When in late 2009 Mahmoud Ahmadinejad, president of Iran at the time, made an unprecedented visit to Brazil at the invitation of Brazilian president Luiz Inácio “Lula” da Silva, Israel took note. Not six months later, traveling through Israel, Lula declined to visit the tomb of Theodor Herzl, the philosophical father of Zionism, whose tomb is an official stop for visiting heads of state. He made sure, though, to lay a wreath at the grave of Yasser Arafat.
Lula’s pronounced distaste for the Jewish state only made explicit the anti-Israel sentiment that has been simmering for decades in Latin America — a reality that, many have observed, is detrimental to Israel and Latin America both. With the United States and Europe facing the consequences of years of flawed economic policy, Israel is looking elsewhere for new economic partners, particularly for its noted high-tech industry, and burgeoning Central and South American markets present attractive opportunities. But there is an impediment to a mutually beneficial partnership, and it is not economic but political.
Since the beginning of the most recent conflict between Israel and Hamas, five Latin American nations — Brazil, Chile, Ecuador, El Salvador, and Peru — have withdrawn their ambassadors from Israel, officially severing diplomatic ties. Venezuela and Bolivia cut ties in 2009, and Nicaragua in 2010, but in late July Bolivia expanded its censure, ending a visa-exemption agreement with Israel that has been in effect since 1972. President Evo Morales declared Israel a “terrorist state.” A lawmaker from Venezuela’s ruling party called Israel’s latest operation “genocide.”
A strong anti-Israel reaction from the region is not overly surprising. The largest Palestinian diaspora outside the Arab world is in Latin America; 280,000 persons of Palestinian descent reside in Honduras, 350,000 in Chile, and tens of thousands more are scattered throughout the continent. The overwhelming majority of Palestinians in Latin America are Christian, but they sympathize with the cause of Palestinian nationalism, if not with the Islamist groups, such as Hamas, that tout it.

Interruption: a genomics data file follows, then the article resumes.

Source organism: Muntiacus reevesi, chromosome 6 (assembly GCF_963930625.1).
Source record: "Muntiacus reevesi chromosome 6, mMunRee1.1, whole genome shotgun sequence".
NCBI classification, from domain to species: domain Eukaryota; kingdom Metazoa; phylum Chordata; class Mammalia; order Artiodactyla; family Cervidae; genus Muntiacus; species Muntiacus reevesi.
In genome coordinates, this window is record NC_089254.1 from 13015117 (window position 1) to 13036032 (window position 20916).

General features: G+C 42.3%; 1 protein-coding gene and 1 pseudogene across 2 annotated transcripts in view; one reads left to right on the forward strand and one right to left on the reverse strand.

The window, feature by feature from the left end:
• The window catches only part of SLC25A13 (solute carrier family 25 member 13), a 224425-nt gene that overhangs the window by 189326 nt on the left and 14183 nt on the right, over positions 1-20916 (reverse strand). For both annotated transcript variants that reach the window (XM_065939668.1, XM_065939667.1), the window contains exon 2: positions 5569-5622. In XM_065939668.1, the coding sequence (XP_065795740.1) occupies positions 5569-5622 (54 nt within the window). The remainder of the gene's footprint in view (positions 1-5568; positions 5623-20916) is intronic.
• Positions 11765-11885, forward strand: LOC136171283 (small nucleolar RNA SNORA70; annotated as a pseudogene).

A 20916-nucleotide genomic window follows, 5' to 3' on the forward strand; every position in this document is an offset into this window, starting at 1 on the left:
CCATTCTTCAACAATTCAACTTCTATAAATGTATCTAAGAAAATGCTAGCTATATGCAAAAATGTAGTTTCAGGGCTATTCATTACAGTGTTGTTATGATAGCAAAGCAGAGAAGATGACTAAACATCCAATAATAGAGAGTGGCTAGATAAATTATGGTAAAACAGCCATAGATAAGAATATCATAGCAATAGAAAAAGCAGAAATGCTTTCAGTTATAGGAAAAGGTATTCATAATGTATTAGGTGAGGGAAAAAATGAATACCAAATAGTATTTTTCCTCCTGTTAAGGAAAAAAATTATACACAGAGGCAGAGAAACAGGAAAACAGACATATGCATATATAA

Latin America has also long been a bastion of political leftism; from Che Guevara and the Castros to the evangelists of liberation theology, political schemers have found inspiration in Marx and his utopian dreams. Cuba, the zenith (or perhaps nadir) of Latin American Communism, cut diplomatic ties with Israel in 1973, on the occasion of the Yom Kippur War. In the 1970s anti-American sentiment, common in Latin America, also extended to Israel, perceived by many to be merely an appendage of the U.S.
To change this perception is the goal of the Friends of Israel Initiative. Founded in 2011, the organization is the brainchild of several prominent figures on the global stage — José María Aznar, former president of Spain; John Bolton, former U.S. representative to the United Nations (and a National Review contributor); the late dissident and former president of the Czech Republic Václav Havel; and several others. The members employ their professional connections to shift the global perception of Israel, by showing foreign leaders and policymakers that — in the words of the organization’s website — that “Israel [is] a democratic, open, and advanced nation like any other, and that it should be perceived and treated as such.”
The organization usually operates behind the scenes, but it recently issued an open letter challenging Latin America’s recent anti-Israel diplomacy. The letter was sent to heads of state, cabinet officials, legislators, and media outlets throughout Latin America.
“If you look at the Latin American media in the last three weeks,” says Rafael Bardají, executive director of the Friends of Israel Initiative, “everything has been against Israel. We wanted to offer at least one voice that was different.”
The authors briefly debunk many of the fallacies that inform anti-Israel sentiment: It was not Israel that began this war, they observe, and Hamas is not a humanitarian organization but a terrorist group that uses Palestinian civilians to shield its operations. In the final accounting, the authors contend, “It seems to us an aberration to equate morally the contending parties, since on one side are terror, fanatical Islamic tyranny, and the cult of death, while on the other side are liberty, prosperity, and the defense of life. Barbarism and civilization cannot be put on the same plane.” The longer foreign leaders continue to do so, the more likely it is that terrorism will persist — and that is a threat not just to the Jewish community, but to the whole Western world.
The letter’s signatories include Alejandro Toledo, former president of Peru; Luis Alberto Lacalle de Herrera, former president of Uruguay; and exiled Cuban writer Carlos Alberto Montaner.
Uprooting decades of entrenched ideology is no easy task. “Ideology,” says Bardají, is the reason that Latin American countries have rejected the “panoply of options” that could develop their continent and bolster Israel. Still, if the efforts of the Friends of Israel Initiative and others can shift Latin America away from reflexive criticism of Israel and toward openness to political and economic cooperation, the benefits would be many and mutual.
— Ian Tuttle is a William F. Buckley Jr. Fellow at National Review.